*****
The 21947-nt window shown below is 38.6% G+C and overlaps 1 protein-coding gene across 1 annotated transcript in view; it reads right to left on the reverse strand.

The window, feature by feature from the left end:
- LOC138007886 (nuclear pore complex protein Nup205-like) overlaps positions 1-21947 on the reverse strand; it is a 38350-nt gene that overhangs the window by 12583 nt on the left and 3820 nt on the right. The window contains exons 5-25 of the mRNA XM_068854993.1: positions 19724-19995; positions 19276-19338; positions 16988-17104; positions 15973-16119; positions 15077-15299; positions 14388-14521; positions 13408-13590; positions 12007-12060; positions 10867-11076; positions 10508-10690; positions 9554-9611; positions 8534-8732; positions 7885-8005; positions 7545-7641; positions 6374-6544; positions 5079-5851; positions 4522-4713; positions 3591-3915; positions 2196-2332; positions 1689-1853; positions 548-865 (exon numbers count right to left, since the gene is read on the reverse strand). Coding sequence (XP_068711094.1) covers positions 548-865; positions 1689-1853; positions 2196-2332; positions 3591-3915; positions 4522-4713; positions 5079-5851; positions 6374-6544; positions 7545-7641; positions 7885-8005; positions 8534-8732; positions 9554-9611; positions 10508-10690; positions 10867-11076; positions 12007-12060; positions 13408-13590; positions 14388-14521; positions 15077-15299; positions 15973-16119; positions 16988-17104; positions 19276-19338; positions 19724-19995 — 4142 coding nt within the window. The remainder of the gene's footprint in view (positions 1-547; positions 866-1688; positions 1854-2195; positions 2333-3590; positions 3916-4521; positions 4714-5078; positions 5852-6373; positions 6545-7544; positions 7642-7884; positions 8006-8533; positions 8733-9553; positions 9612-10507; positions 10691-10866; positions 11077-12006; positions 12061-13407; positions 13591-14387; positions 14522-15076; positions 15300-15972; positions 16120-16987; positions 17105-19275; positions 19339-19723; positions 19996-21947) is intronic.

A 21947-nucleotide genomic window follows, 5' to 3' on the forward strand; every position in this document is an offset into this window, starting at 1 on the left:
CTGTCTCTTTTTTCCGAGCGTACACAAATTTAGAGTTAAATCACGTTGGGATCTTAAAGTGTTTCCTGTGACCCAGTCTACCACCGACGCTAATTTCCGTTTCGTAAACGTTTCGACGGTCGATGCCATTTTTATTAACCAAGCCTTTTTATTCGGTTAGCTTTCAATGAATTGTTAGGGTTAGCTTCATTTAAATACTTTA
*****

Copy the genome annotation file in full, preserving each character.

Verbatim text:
The 21947-nt window shown below is 38.6% G+C and overlaps 1 protein-coding gene across 1 annotated transcript in view; it reads right to left on the reverse strand.

The window, feature by feature from the left end:
- LOC138007886 (nuclear pore complex protein Nup205-like) overlaps positions 1-21947 on the reverse strand; it is a 38350-nt gene that overhangs the window by 12583 nt on the left and 3820 nt on the right. The window contains exons 5-25 of the mRNA XM_068854993.1: positions 19724-19995; positions 19276-19338; positions 16988-17104; positions 15973-16119; positions 15077-15299; positions 14388-14521; positions 13408-13590; positions 12007-12060; positions 10867-11076; positions 10508-10690; positions 9554-9611; positions 8534-8732; positions 7885-8005; positions 7545-7641; positions 6374-6544; positions 5079-5851; positions 4522-4713; positions 3591-3915; positions 2196-2332; positions 1689-1853; positions 548-865 (exon numbers count right to left, since the gene is read on the reverse strand). Coding sequence (XP_068711094.1) covers positions 548-865; positions 1689-1853; positions 2196-2332; positions 3591-3915; positions 4522-4713; positions 5079-5851; positions 6374-6544; positions 7545-7641; positions 7885-8005; positions 8534-8732; positions 9554-9611; positions 10508-10690; positions 10867-11076; positions 12007-12060; positions 13408-13590; positions 14388-14521; positions 15077-15299; positions 15973-16119; positions 16988-17104; positions 19276-19338; positions 19724-19995 — 4142 coding nt within the window. The remainder of the gene's footprint in view (positions 1-547; positions 866-1688; positions 1854-2195; positions 2333-3590; positions 3916-4521; positions 4714-5078; positions 5852-6373; positions 6545-7544; positions 7642-7884; positions 8006-8533; positions 8733-9553; positions 9612-10507; positions 10691-10866; positions 11077-12006; positions 12061-13407; positions 13591-14387; positions 14522-15076; positions 15300-15972; positions 16120-16987; positions 17105-19275; positions 19339-19723; positions 19996-21947) is intronic.

A 21947-nucleotide genomic window follows, 5' to 3' on the forward strand; every position in this document is an offset into this window, starting at 1 on the left:
CTGTCTCTTTTTTCCGAGCGTACACAAATTTAGAGTTAAATCACGTTGGGATCTTAAAGTGTTTCCTGTGACCCAGTCTACCACCGACGCTAATTTCCGTTTCGTAAACGTTTCGACGGTCGATGCCATTTTTATTAACCAAGCCTTTTTATTCGGTTAGCTTTCAATGAATTGTTAGGGTTAGCTTCATTTAAATACTTTA